Taxation and Accounting of Supplier, Enterprise and Socio-Economic Development Contributions

Taxation and Accounting of Supplier, Enterprise and Socio-Economic Development Contributions

Taxation and Accounting of Supplier, Enterprise and Socio-Economic Development Contributions

Do you know how to account and provide for taxation of Supplier Development, Enterprise Development and Socio-Economic Development contributions and donations in respect of B-BBEE measured entities and the recipients? 

We often receive enquiries from clients, auditors and accountants on how to account and provide for taxation of Supplier Development, Enterprise Development and Socio-Economic Development contributions and donations in respect of B-BBEE measured entities (contributors/donors) and the recipients (beneficiary entities).  Accountants and auditors tend to deal with such contributions as general “donations”, which is the incorrect approach.

To this end, it is paramount to distinguish between contributions made in respect of supplier and enterprise development, on the one hand, and contributions in respect of socio-economic development on the other hand, and to explain how taxation and accounting impact the donor and recipient, respectively.

Supplier and Enterprise Development contributions

  • The Contributor Entity (donor)

In general, donations made for altruistic and philanthropic purposes (gratuitous) by non-natural persons such as companies, close corporations and trusts, are taxable at 20%, with an exemption limit of R10 000 per year.  For natural persons, 20% donation tax is payable if the donation exceeds R100 000 per year.

Public companies and public benefit organisations, amongst others, are exempt from donation tax.  In terms of the Income Tax Act, entities that donate to section 18A public benefit and charity organisations are taxed differently (see Socio-Economic Development Contributions below) and such donations are tax deductible by the donor as an operational expense.

A contribution made by a Contributor to a B-BBEE beneficiary entity in order to enhance the Contributor’s B-BBEE credentials is not gratuitous as it involves a quid pro quo and is reciprocal (in exchange for B-BBEE credentials).  The principle of expensing costs when, for instance, diluting value in obtaining B-BBEE credentials, is indeed recognised. Refer to Guide: - FRG2 – Accounting for black economic empowerment (BEE) transactions, issued by the South African Institute of Chartered Accountants (SAICA) and Financial Reporting Pronouncement 3 Accounting for Black Economic Empowerment (BEE) transactions under International Financing Reporting Standards (1 FRS) for Small and Medium Enterprises published for public comment in Government Gazette No. 41503 dated 16 March 2018.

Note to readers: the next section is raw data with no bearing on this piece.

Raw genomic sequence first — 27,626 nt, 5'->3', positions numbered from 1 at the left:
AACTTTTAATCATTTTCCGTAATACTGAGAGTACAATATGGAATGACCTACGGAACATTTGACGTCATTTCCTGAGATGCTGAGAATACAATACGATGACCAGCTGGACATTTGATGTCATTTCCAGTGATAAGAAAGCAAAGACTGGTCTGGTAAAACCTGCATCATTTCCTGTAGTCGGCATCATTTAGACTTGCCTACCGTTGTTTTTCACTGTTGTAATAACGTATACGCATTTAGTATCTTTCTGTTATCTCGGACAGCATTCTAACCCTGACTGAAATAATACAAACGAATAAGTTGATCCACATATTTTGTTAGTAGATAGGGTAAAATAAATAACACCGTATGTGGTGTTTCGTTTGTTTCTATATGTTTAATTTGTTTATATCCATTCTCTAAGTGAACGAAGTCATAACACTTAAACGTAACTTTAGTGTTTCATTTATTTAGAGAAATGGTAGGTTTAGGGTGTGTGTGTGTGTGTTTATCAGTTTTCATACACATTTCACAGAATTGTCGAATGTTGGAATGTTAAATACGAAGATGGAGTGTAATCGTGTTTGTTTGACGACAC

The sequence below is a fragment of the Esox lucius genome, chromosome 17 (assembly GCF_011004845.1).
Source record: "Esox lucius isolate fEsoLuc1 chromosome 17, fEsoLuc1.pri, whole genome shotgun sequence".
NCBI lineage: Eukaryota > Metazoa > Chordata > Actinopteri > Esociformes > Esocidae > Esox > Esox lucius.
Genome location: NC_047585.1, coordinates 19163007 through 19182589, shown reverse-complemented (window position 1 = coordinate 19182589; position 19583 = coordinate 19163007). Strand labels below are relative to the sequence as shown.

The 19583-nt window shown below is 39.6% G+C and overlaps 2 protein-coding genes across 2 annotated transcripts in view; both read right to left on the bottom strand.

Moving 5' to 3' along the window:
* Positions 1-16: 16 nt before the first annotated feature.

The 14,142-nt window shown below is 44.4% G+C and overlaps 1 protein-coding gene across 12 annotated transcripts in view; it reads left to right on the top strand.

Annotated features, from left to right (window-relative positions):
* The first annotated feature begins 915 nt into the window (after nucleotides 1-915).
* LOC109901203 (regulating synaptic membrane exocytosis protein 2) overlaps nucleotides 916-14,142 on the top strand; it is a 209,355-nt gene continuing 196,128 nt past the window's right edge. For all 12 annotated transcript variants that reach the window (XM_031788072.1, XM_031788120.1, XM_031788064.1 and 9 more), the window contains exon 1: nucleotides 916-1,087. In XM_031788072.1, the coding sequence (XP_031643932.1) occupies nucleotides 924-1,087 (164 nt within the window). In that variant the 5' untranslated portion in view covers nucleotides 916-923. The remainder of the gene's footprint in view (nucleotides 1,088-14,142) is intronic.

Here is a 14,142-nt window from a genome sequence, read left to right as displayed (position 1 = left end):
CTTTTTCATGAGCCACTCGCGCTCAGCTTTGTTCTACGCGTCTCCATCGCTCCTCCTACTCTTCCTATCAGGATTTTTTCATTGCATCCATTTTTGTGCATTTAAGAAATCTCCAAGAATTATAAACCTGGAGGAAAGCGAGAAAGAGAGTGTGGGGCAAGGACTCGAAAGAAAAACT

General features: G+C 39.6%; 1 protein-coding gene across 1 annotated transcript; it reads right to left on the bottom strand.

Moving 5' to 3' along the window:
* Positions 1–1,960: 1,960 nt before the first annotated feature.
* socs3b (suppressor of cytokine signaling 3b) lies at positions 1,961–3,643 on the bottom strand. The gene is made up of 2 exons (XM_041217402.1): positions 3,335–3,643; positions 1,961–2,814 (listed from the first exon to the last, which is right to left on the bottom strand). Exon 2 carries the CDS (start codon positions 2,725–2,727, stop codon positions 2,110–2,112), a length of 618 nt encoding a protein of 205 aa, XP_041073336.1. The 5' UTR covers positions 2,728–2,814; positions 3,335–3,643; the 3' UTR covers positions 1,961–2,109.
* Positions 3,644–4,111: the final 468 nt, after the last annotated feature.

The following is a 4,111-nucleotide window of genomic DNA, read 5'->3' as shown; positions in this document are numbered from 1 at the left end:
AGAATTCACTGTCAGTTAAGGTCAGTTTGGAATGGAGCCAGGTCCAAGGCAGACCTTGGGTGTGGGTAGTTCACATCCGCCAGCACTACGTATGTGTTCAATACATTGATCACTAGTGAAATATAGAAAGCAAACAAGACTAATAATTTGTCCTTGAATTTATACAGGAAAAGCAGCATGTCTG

As contributions for B-BBEE purposes are not gratuitous “donations”, such contributions are generally reflected by entities as development grants, sponsorships, enterprise development costs, enterprise facilitation costs, etc.

Irrespective of the classification or description of a contribution for B-BBEE purposes as a “donation”, grant, sponsorship, etc. such contributions are not gratuitous. For this reason, they are not taxable as a donation and are deductible as an expense.

In the event that the contribution is included in the Income and Expenditure Statement as a deductible expense in terms of section 11, read with section 23 of the Income Tax Act, such expense (contribution) should be excluded for B-BBEE procurement purposes from the Total Measured Procurement Spend (TMPS) of the Contributor as measured entity (paragraph 5.10 of Statement 400 of the B-BBEE Codes).  In order for this exclusion from TMPS to be allowed, the contribution amount as expense should be reflected separately in the Income and Expenditure Statement – normally as follows: Enterprise development grant – Statement 400 of the B-BBEE Codes.

In practice, Contributors generally do reflect the contribution as a deductible expense but do not identify the expense to be excluded from TMPS, resulting in measured entities receiving a double B-BBEE benefit (under the procurement sub-element for procurement from black-owned EMEs or QSEs and also in terms of the supplier or enterprise development sub-element as a development contribution).

This practice of not excluding the contribution amount expensed from TMPS is fairly common and prevalent because line items in the financial statements are not assessed by verification agents in that it is not required by the prescribed methodology in the Verification Manual as a prerequisite to be recognised for points under these B-BBEE initiatives.

  • The Recipient Entity (beneficiary)

Irrespective of the nature of the expense and the tax benefit derived by the Contributing Entity, the Recipient as enterprise development beneficiary should account for such an amount as “other income” and not “operational income”.  This would have a material effect on the extent and nature of expenses allowed as deductions by the Recipient in terms of section 11 of the Income Tax Act.